Here Are the Codes You Need for Metal Building Envelope Projects
The metal building industry has witnessed a tremendous shift over the last several years, and code adoption certainly did not slow down during the COVID-19 pandemic. Here is a review of some of the metal building energy code basics before we dive into the important updates you should know.
The Difference between ASHRAE and IECC
First, ASHRAE 90.1 is a minimum standard of energy efficiency, not a code. The International Energy Conservation Code (IECC) is a model energy code that references the ASHRAE Standard 90.1. Other differences include:
- ASHRAE 90.1 and IECC have different 3-year cycles.
- IECC follows behind ASHRAE 90.1 by 2 years. For example, IECC 2012 references ASHRAE 90.1-2010. IECC 2015 references ASHRAE 90.1-2013.
- IECC adopts some of the latest ASHRAE standard, plus any addendums and new data. This means that IECC is ultimately a more stringent code than the ASHRAE standard.
What Is in an Energy Code?
There are three major components of an energy code:
- HVAC, and
Additionally, there are many elements within the building envelope subject to energy code regulations:
- Opaque roof and wall assemblies,
- Foundation, and
This article focuses on changes to roof and wall assembly code requirements, but remember that there are updates to other elements of the building envelope to be aware of.
Code Adoption by State
The resources we use for state code changes include the Department of Energy (DOE), the Building Codes Assistance Project, and the International Code Council. Table 1 is a comprehensive list of code adoptions in each state and the District of Columbia, and is current as of December 2021. Think of this as a guideline to help determine which adoptions have been made in your state.
* A review of the codes in place in jurisdictions across the state indicates that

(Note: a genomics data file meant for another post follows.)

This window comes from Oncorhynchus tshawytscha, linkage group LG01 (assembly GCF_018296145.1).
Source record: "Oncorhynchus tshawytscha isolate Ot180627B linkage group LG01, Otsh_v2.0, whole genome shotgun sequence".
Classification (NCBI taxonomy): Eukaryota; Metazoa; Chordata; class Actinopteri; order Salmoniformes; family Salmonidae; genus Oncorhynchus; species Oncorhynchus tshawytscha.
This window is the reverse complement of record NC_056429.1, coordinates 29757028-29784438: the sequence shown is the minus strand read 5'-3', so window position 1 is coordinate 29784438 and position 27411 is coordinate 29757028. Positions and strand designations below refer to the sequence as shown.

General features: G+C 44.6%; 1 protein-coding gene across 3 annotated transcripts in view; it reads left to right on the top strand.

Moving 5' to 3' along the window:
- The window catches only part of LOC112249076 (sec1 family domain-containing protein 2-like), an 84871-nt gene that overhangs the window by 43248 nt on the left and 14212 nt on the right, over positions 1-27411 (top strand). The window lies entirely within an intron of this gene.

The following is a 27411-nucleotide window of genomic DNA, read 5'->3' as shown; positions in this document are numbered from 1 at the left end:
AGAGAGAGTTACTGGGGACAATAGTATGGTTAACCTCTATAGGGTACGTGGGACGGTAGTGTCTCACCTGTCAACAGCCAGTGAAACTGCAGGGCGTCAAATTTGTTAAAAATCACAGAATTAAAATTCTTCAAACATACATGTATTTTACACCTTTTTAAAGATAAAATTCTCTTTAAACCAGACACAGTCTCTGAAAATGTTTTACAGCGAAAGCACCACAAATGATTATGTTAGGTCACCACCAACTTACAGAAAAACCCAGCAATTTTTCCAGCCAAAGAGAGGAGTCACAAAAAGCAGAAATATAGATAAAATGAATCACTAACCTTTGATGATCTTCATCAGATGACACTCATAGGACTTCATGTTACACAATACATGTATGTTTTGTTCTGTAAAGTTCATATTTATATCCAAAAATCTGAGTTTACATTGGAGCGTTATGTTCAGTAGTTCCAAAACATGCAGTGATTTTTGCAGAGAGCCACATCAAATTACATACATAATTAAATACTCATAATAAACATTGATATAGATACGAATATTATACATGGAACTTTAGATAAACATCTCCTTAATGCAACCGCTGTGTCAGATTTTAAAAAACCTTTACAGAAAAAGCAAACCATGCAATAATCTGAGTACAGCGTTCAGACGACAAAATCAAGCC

86% (Hawaii) and 82% (Arizona) of the population is covered by codes at this level.
^ When an amendment impacting energy efficiency can be quantified using DOE Prototype Building Models, they were captured in the analysis.
1. A home rule state is one where codes are adopted and enforced at the local level. Some home rule states will have a mandate that jurisdictions can go above code but also have to meet a certain minimum code. In general terms, the idea of home rule is defined as the ability of a local government to act and make policy in all areas that have not been designated to be of statewide interest through general law, state constitutional provisions, or initiatives and referenda.
2. States with extensively different baseline codes for which conducting custom analysis would be cost prohibitive and out of scope of this analysis.
3. For states adopting both IECC and 90.1, the IECC code is usually analyzed as the state current code in this study, except for states with extensive amendments to the IECC.
The Newest Code Cycle: IECC 2021 and ASHRAE 90.1-2019
It has been a strange couple of years with the COVID-19 pandemic, and most ASHRAE meetings have been virtual. However, the work of each new standard has continued on. Thus, we refer to IECC 2021/ASHRAE 90.1-2019 as the “newest” code cycle. As of 2022, IECC 2021 and ASHRAE 90.1 2019 are published and will be adopted by some states this year.